I have created a frame to help scaffold ratio problems. It wasn’t until a student said “Should I use that war thing?” that I noticed the acronym.
Below are two examples of the frame. The first is a twosection ratio, the second is a threesection ratio. More sections could be added by adding extra columns.
I will demonstrate how this frame can be used to solve ratio and proportion problems, including:
 Share into a ratio
 Given an amount
 Given a difference
 Given a combination of amounts
 Unit ratio
 Currency conversions
 Unit conversions
Share into a ratio
Carl and Mel share £56 into the ratio 4:3. How much do they each get?
1. Set up the the frame with the information I have been given.
2. Fill in the gap in the total column for the ratio.
3. Here we have set up a fraction, this fraction is the value of one part of the ratio.
4. Now that one part is known, we can easily find out how much money Carl and Mel get by multiplying by the number of parts.
Given an amount
There are red, yellow and blue buttons in a jar in the ratio 7 : 4 : 9. There are 36 blue buttons. How many yellow buttons are there?
1. Set up the table – this time we don’t know the total but do know the amount of blue buttons.
2. The fraction is set up, so find the value of one part.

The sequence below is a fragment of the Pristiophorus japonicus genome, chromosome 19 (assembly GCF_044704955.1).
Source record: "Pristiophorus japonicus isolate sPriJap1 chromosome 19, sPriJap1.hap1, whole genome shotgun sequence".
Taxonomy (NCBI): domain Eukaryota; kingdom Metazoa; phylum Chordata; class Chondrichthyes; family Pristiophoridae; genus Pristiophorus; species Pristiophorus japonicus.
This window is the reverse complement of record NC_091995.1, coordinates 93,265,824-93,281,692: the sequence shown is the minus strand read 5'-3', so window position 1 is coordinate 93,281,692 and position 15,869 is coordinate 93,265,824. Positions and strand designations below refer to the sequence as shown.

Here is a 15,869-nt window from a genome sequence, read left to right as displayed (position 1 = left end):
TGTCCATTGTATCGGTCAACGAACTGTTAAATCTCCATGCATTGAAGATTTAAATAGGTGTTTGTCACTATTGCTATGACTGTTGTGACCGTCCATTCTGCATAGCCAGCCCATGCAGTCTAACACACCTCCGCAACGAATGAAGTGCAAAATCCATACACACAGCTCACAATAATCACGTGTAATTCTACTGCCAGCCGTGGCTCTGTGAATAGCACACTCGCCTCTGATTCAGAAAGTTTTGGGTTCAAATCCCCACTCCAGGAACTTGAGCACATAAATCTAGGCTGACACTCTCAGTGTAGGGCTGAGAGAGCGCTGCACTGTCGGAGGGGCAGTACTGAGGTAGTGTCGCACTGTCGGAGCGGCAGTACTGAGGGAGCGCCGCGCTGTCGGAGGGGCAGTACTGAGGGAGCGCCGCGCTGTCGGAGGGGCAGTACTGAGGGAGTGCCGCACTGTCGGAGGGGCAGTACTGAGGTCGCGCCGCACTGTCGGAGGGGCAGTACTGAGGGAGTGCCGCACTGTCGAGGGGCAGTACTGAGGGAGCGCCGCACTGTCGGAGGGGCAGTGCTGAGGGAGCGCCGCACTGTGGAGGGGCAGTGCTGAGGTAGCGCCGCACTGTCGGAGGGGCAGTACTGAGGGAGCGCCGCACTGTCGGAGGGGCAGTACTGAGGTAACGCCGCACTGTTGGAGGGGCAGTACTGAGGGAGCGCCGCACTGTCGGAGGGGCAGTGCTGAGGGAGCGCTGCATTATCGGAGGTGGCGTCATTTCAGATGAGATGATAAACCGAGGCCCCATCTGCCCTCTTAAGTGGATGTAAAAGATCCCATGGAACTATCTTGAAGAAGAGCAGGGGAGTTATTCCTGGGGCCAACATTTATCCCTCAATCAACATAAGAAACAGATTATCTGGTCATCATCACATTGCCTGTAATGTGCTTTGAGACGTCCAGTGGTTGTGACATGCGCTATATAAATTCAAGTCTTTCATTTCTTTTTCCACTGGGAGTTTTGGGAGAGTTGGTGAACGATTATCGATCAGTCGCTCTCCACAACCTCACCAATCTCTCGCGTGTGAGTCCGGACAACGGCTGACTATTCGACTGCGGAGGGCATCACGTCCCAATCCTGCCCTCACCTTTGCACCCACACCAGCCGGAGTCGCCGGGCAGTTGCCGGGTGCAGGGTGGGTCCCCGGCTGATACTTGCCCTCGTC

3. Find the amount of yellow buttons.
Given a Difference
Sandra has white, red and blue tiles in the ratio 4:3:1. She has 6 more white tiles than red tiles. How many tiles do she have in total?
1. Set up the table – we put the difference in between the unknown values.
2. Find the corresponding difference in the ratio.
3. This is our fraction – find the value of one part.
4. Total the ratio and multiply to find the amount of tiles.
Given a combination of amounts
Men, women and children visit a cinema in the ratio 6:5:7. On Tuesday 72 women and children visited the cinema. How many men visited?
 Set up the table – we know the total of two amounts so we indicate that by grouping them.
 We group and total the corresponding parts of the ratio.
 This is our fraction – find the value of one part.
 Multiply to find the amount of men.
Unit ratio
A breakfast cereal is made with oats and fruit in the ratio 5:4. Write the ratio in the form 1:n.

 Set up the table (a total doesn’t make sense here) – we put ‘1’ in the amounts row.
 The fraction is set up, so find the value of one part.
 Find the value of ‘n’.
Currency conversions
£1:$1.50, convert $30 into pounds.

 Set up the table (a total doesn’t make sense here) – we know the amount of dollars so that goes in the dollars column.
 The fraction is set up, so find the value of one part.
 This is the amount of pounds.
 Set up the table (a total doesn’t make sense here) – we know the amount of dollars so that goes in the dollars column.
Unit conversions
3 miles = 5 kilometres, how many miles is 45 km?
 Set up the table (a total doesn’t make sense) – we know the amount of km so that goes in the km column.
 The fraction is set up, so find the value of one part.
 Find the amount of miles.
I have found this to be a useful frame for scaffolding these types of problems for students that are having trouble grasping these concepts. I was particularly happy when, after a recent assessment, a low attaining student was asked, “How did you get 24?”, his reply “I used war!”.
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